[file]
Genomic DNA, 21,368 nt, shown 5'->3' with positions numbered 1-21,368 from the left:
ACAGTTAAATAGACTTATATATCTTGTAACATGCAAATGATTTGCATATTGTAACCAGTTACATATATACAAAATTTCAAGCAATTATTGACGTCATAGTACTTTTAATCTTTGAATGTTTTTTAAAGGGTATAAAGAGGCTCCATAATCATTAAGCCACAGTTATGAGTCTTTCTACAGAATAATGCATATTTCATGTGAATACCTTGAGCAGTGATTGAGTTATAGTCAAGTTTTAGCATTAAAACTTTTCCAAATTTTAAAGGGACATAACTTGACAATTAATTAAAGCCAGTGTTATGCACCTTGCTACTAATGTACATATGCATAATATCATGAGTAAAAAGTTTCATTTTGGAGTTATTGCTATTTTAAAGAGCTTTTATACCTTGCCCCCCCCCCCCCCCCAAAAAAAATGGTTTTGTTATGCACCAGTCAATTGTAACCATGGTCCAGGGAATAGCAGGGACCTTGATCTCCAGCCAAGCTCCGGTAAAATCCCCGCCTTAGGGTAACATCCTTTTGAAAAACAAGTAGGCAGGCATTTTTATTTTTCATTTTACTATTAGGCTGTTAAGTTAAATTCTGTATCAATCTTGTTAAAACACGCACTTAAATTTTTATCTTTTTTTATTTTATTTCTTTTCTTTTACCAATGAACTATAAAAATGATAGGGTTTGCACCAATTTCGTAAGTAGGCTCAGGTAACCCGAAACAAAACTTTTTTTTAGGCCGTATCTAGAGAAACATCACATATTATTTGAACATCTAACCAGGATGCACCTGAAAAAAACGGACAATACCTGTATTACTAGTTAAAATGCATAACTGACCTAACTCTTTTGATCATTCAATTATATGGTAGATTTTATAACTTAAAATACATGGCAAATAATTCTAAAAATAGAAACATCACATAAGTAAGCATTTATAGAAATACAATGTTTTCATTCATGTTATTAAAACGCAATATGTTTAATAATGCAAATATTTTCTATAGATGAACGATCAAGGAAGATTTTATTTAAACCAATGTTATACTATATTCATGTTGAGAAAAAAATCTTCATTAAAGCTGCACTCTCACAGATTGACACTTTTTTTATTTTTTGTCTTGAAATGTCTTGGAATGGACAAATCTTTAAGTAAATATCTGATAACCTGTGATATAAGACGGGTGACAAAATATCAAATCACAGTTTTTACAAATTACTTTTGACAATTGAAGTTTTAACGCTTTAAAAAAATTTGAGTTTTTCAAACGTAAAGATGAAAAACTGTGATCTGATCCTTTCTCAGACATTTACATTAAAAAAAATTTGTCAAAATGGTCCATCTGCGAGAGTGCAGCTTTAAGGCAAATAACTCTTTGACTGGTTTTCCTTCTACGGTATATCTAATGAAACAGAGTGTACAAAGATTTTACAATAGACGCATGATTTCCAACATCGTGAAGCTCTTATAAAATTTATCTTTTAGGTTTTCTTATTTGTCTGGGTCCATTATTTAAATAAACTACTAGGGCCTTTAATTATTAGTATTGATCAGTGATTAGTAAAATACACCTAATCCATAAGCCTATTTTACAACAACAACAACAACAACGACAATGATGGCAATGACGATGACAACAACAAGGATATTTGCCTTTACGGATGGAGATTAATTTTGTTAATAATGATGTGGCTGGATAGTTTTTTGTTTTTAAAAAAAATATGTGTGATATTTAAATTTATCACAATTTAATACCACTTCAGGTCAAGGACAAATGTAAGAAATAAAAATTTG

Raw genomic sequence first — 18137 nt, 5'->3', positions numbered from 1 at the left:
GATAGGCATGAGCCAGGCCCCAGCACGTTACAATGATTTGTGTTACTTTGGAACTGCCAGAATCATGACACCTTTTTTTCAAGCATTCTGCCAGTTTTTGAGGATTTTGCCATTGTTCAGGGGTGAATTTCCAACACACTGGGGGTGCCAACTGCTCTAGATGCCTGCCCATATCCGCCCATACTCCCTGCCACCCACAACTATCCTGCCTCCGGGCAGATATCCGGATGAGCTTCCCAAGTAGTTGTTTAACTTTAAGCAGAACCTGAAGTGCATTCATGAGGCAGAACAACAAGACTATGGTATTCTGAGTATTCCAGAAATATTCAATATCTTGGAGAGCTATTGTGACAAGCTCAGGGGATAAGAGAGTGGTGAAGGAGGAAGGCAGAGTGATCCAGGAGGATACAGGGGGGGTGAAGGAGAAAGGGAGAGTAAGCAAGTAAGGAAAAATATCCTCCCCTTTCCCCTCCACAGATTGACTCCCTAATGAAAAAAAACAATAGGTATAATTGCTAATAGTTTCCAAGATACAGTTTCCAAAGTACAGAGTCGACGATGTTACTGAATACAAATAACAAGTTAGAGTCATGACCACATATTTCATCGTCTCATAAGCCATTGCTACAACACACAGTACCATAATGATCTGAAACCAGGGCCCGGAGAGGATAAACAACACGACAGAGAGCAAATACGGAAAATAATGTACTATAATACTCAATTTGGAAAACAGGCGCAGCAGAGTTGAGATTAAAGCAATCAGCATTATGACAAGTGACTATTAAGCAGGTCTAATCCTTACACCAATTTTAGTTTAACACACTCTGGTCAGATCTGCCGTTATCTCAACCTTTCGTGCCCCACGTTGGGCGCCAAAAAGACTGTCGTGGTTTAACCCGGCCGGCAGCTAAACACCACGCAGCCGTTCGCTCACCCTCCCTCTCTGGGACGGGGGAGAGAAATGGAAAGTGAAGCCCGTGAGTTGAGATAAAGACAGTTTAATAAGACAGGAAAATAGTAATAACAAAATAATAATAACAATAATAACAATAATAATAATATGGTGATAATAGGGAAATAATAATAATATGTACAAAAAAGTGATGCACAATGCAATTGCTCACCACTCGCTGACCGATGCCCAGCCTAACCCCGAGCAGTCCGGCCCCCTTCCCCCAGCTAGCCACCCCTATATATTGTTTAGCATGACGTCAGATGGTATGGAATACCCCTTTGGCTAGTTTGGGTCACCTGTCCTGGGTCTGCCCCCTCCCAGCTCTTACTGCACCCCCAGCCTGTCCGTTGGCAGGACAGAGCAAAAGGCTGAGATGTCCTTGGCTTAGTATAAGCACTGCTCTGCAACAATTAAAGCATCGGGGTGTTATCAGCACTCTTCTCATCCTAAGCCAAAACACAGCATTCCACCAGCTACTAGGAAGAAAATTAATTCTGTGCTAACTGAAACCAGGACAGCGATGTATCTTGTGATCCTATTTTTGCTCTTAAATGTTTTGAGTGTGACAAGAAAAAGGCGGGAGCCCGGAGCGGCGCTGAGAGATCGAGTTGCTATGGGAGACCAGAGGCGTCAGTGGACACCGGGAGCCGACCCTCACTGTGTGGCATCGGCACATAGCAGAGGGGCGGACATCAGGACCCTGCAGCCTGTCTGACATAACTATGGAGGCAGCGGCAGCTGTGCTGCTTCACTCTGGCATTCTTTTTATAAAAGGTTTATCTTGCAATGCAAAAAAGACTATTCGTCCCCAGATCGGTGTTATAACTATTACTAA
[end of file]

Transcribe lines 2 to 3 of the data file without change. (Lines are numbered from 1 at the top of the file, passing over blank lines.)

ACAGTTAAATAGACTTATATATCTTGTAACATGCAAATGATTTGCATATTGTAACCAGTTACATATATACAAAATTTCAAGCAATTATTGACGTCATAGTACTTTTAATCTTTGAATGTTTTTTAAAGGGTATAAAGAGGCTCCATAATCATTAAGCCACAGTTATGAGTCTTTCTACAGAATAATGCATATTTCATGTGAATACCTTGAGCAGTGATTGAGTTATAGTCAAGTTTTAGCATTAAAACTTTTCCAAATTTTAAAGGGACATAACTTGACAATTAATTAAAGCCAGTGTTATGCACCTTGCTACTAATGTACATATGCATAATATCATGAGTAAAAAGTTTCATTTTGGAGTTATTGCTATTTTAAAGAGCTTTTATACCTTGCCCCCCCCCCCCCCCCAAAAAAAATGGTTTTGTTATGCACCAGTCAATTGTAACCATGGTCCAGGGAATAGCAGGGACCTTGATCTCCAGCCAAGCTCCGGTAAAATCCCCGCCTTAGGGTAACATCCTTTTGAAAAACAAGTAGGCAGGCATTTTTATTTTTCATTTTACTATTAGGCTGTTAAGTTAAATTCTGTATCAATCTTGTTAAAACACGCACTTAAATTTTTATCTTTTTTTATTTTATTTCTTTTCTTTTACCAATGAACTATAAAAATGATAGGGTTTGCACCAATTTCGTAAGTAGGCTCAGGTAACCCGAAACAAAACTTTTTTTTAGGCCGTATCTAGAGAAACATCACATATTATTTGAACATCTAACCAGGATGCACCTGAAAAAAACGGACAATACCTGTATTACTAGTTAAAATGCATAACTGACCTAACTCTTTTGATCATTCAATTATATGGTAGATTTTATAACTTAAAATACATGGCAAATAATTCTAAAAATAGAAACATCACATAAGTAAGCATTTATAGAAATACAATGTTTTCATTCATGTTATTAAAACGCAATATGTTTAATAATGCAAATATTTTCTATAGATGAACGATCAAGGAAGATTTTATTTAAACCAATGTTATACTATATTCATGTTGAGAAAAAAATCTTCATTAAAGCTGCACTCTCACAGATTGACACTTTTTTTATTTTTTGTCTTGAAATGTCTTGGAATGGACAAATCTTTAAGTAAATATCTGATAACCTGTGATATAAGACGGGTGACAAAATATCAAATCACAGTTTTTACAAATTACTTTTGACAATTGAAGTTTTAACGCTTTAAAAAAATTTGAGTTTTTCAAACGTAAAGATGAAAAACTGTGATCTGATCCTTTCTCAGACATTTACATTAAAAAAAATTTGTCAAAATGGTCCATCTGCGAGAGTGCAGCTTTAAGGCAAATAACTCTTTGACTGGTTTTCCTTCTACGGTATATCTAATGAAACAGAGTGTACAAAGATTTTACAATAGACGCATGATTTCCAACATCGTGAAGCTCTTATAAAATTTATCTTTTAGGTTTTCTTATTTGTCTGGGTCCATTATTTAAATAAACTACTAGGGCCTTTAATTATTAGTATTGATCAGTGATTAGTAAAATACACCTAATCCATAAGCCTATTTTACAACAACAACAACAACAACGACAATGATGGCAATGACGATGACAACAACAAGGATATTTGCCTTTACGGATGGAGATTAATTTTGTTAATAATGATGTGGCTGGATAGTTTTTTGTTTTTAAAAAAAATATGTGTGATATTTAAATTTATCACAATTTAATACCACTTCAGGTCAAGGACAAATGTAAGAAATAAAAATTTG

Raw genomic sequence first — 18137 nt, 5'->3', positions numbered from 1 at the left: